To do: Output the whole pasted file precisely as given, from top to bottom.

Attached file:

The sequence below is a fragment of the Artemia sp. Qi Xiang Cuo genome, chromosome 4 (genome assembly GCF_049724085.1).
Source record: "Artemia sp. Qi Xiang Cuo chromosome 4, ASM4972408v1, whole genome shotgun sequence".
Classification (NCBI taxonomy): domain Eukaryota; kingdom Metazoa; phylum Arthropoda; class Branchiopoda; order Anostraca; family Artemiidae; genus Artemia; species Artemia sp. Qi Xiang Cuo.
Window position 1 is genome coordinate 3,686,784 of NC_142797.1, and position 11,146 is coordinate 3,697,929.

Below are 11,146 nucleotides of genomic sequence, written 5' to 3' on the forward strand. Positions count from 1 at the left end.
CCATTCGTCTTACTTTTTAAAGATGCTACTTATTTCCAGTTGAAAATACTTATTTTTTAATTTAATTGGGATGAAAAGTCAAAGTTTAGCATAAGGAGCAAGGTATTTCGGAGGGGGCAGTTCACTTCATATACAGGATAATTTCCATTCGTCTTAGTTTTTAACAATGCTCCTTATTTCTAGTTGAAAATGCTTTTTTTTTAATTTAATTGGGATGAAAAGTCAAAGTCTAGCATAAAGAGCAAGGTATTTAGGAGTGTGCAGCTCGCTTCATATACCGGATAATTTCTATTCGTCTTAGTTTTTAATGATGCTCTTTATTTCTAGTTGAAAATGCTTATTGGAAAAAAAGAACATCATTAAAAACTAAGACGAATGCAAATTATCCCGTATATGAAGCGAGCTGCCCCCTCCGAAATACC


The sequence below is a fragment of the Artemia sp. Qi Xiang Cuo genome, chromosome 4 (genome assembly GCF_049724085.1).
Source record: "Artemia sp. Qi Xiang Cuo chromosome 4, ASM4972408v1, whole genome shotgun sequence".
Classification (NCBI taxonomy): domain Eukaryota; kingdom Metazoa; phylum Arthropoda; class Branchiopoda; order Anostraca; family Artemiidae; genus Artemia; species Artemia sp. Qi Xiang Cuo.
Window position 1 is genome coordinate 3,686,784 of NC_142797.1, and position 11,146 is coordinate 3,697,929.

Below are 11,146 nucleotides of genomic sequence, written 5' to 3' on the forward strand. Positions count from 1 at the left end.
CCATTCGTCTTACTTTTTAAAGATGCTACTTATTTCCAGTTGAAAATACTTATTTTTTAATTTAATTGGGATGAAAAGTCAAAGTTTAGCATAAGGAGCAAGGTATTTCGGAGGGGGCAGTTCACTTCATATACAGGATAATTTCCATTCGTCTTAGTTTTTAACAATGCTCCTTATTTCTAGTTGAAAATGCTTTTTTTTTAATTTAATTGGGATGAAAAGTCAAAGTCTAGCATAAAGAGCAAGGTATTTAGGAGTGTGCAGCTCGCTTCATATACCGGATAATTTCTATTCGTCTTAGTTTTTAATGATGCTCTTTATTTCTAGTTGAAAATGCTTATTGGAAAAAAAGAACATCATTAAAAACTAAGACGAATGCAAATTATCCCGTATATGAAGCGAGCTGCCCCCTCCGAAATACC